The Thinking Machines CM-5 was introduced in 1991. The tests in this section were run on a 32 processor CM-5 at the University of California at Berkeley. Each CM-5 node contains a 33 MHz Sparc with an FPU and 64 KB cache, four vector floating points units, and 32 MB of memory. The front end is a 33 HMz Sparc with 32 MB of memory. With the vector units, the peak 64-bit floating point performance is 128 megaflops per node (32 megaflops per vector unit). See  for more details.
Algorithm 1 was implemented in CM Fortran (CMF) version 2.1 - an implementation of Fortran 77 supplemented with array-processing extensions from the ANSI and ISO (draft) standard Fortran 90 . CMF arrays come in two flavors. They can be distributed across CM processor memory (in some user defined layout) or allocated in normal column major fashion on the front end alone. When the front end computer executes a CM Fortran program, it performs serial operations on scalar data stored in its own memory, but sends any instructions for array operations to the CM. On receiving an instruction, each node executes it on its own data. When necessary, CM processors can access each other's memory by any of three communication mechanisms, but these are transparent to the CMF programmer .
We also used CMSSL version 3.2, , TMC's library of numerical linear algebra routines. CMSSL provides data parallel implementations of many standard linear algebra routines, and is designed to be used with CMF and to exploit the vector units.
CMSSL's QR factorization (available with or without pivoting) uses standard Householder transformations. Column blocking can be performed at the user's discretion to improve load balance and increase parallelism. Scaling is available to avoid situations when a column norm is close to or , but this is an expensive ``insurance policy''. Scaling is not used in our current CM-5 code, but should perhaps be made available in our toolbox for the informed user. The QR with pivoting (QRP) factorization routine, which we shall use to reveal rank, is about half as fast as QR without pivoting. This is due in part to the elimination of blocking techniques when pivoting, as columns must be processed sequentially.
Gaussian elimination with or without partial pivoting is available to compute LU factorizations and perform back substitution to solve a system of equations. Matrix inversion is performed by solving the system . The LU factors can be obtained separately - to support Balzer's and Byers' scaling schemes to accelerate the convergence of Newton, and which require a determinant computation - and there is a routine for estimating from the LU factors to detect ill-conditioning of intermediate matrices in the Newton iteration. Both the factorization and inversion routines balance load by permuting the matrix, and blocking (as specified by the user) is used to improve performance.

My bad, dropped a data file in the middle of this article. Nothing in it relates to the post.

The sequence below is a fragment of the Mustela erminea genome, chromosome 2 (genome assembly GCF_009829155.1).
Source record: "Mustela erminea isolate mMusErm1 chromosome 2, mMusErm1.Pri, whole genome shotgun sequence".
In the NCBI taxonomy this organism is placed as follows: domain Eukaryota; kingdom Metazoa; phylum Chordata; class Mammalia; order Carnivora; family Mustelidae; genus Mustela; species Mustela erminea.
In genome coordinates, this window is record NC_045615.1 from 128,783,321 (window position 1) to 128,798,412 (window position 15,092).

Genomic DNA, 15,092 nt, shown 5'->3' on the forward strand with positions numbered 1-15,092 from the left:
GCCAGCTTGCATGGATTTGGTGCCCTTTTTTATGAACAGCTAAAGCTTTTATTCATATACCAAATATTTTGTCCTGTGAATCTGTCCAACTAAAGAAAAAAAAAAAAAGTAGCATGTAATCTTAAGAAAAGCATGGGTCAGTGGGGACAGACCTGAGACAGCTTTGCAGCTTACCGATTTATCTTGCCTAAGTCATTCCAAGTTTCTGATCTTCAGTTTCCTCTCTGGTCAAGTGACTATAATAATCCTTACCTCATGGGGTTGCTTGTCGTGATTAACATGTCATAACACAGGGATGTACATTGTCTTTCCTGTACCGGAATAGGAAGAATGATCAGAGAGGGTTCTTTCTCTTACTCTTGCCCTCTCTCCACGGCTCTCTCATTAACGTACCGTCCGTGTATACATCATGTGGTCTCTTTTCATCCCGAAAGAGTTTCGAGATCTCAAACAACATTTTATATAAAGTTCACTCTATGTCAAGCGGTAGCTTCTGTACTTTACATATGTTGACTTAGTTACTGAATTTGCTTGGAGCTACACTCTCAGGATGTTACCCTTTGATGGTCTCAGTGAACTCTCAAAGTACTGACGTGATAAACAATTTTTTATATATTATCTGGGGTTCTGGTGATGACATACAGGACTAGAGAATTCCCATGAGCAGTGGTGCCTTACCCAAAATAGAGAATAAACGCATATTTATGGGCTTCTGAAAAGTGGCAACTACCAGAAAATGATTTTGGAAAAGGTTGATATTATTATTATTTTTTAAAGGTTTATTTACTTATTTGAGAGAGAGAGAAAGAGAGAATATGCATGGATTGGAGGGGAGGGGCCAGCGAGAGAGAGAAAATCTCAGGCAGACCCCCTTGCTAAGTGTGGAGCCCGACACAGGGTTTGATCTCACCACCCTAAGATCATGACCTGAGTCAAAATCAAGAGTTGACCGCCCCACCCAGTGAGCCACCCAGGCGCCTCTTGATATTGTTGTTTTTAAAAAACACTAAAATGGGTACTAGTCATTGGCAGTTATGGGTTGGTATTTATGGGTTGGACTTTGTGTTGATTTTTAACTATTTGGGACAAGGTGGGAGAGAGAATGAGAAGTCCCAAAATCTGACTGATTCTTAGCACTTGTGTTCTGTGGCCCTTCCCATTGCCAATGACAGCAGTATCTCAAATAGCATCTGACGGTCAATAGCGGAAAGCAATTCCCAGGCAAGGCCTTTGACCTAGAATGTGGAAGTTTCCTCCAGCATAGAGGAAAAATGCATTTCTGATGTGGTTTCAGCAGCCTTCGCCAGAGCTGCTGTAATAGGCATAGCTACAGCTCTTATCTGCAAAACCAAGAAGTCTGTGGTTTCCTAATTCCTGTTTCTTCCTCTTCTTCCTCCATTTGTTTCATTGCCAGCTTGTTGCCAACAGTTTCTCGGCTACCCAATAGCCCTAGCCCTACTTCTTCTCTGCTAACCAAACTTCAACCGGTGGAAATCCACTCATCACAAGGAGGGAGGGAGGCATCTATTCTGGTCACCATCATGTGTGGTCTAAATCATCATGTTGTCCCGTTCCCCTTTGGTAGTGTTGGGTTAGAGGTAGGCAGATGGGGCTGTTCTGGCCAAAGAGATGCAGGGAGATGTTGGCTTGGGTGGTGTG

The LU, QR and Matrix multiplication routines all have ``out-of-core'' counterparts to support matrices/systems that are too large to fit in main memory. Our current CM5 implementation of the SDC algorithms does not use any of the out-of-core routines, but in principle our algorithms will permit out-of-core solutions to be used.
Figure 4 summarizes the performance of the CMSSL routines underlying this implementation Algorithm 1.
Figure 4: Performance of some CMSSL 3.2 subroutines on 32 PEs with VUs CM-5
We tested the Newton-Schulz iteration based algorithm for computing the spectral decomposition along the pure imaginary axis, since matrix multiplication can be twice as fast as matrix inversion; see Figure 4. The entries of random test matrices were uniformly distributed on . We use the inequality as switching criterion from the Newton iteration (2.5) to the Newton-Schulz iteration (2.6), i.e., we relaxed the convergence condition for the Newton-Schulz iteration to
because this optimized performance over the test cases we ran.
Table 3 shows the measured results of the backward accuracy, total CPU time and megaflops rate. The second column of the table is the backward error, the number of Newton iterations and the number of the Newton-Schulz iterations, respectively. From the table, we see that by comparing to CMSSL 3.2 matrix multiplication performance, we obtain 32% to 45% efficiency with the matrices sizes from 512 to 2048, even faster than the CMSSL 3.2 matrix inverse subroutine.
We profiled the total CPU time on each phase of the algorithm, and found that about 83% of total time is spent on the Newton iteration, 9% on the QR decomposition with pivoting, and 7.5% on the matrix multiplication for the Newton-Schulz iteration and orthogonal transformations.
Table 3: Backward accuracy, timing in seconds and megaflops of the SDC algorithm with Newton-Schulz iteration on a 32 PEs with VUs CM-5.